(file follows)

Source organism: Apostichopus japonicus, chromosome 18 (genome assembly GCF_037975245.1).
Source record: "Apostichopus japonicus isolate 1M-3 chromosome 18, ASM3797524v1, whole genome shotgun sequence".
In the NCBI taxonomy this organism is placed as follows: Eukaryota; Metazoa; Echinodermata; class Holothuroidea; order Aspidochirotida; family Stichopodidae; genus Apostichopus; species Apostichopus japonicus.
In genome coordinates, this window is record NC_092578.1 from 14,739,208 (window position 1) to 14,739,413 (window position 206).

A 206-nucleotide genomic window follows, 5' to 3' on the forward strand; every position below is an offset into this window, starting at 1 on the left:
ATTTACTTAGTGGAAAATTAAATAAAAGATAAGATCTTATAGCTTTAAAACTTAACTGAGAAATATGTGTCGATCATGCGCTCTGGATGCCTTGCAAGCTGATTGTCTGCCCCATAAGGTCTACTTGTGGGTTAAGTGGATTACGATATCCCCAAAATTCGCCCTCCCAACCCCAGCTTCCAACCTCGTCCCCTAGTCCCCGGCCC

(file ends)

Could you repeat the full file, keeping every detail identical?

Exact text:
Source organism: Apostichopus japonicus, chromosome 18 (genome assembly GCF_037975245.1).
Source record: "Apostichopus japonicus isolate 1M-3 chromosome 18, ASM3797524v1, whole genome shotgun sequence".
In the NCBI taxonomy this organism is placed as follows: Eukaryota; Metazoa; Echinodermata; class Holothuroidea; order Aspidochirotida; family Stichopodidae; genus Apostichopus; species Apostichopus japonicus.
In genome coordinates, this window is record NC_092578.1 from 14,739,208 (window position 1) to 14,739,413 (window position 206).

A 206-nucleotide genomic window follows, 5' to 3' on the forward strand; every position below is an offset into this window, starting at 1 on the left:
ATTTACTTAGTGGAAAATTAAATAAAAGATAAGATCTTATAGCTTTAAAACTTAACTGAGAAATATGTGTCGATCATGCGCTCTGGATGCCTTGCAAGCTGATTGTCTGCCCCATAAGGTCTACTTGTGGGTTAAGTGGATTACGATATCCCCAAAATTCGCCCTCCCAACCCCAGCTTCCAACCTCGTCCCCTAGTCCCCGGCCC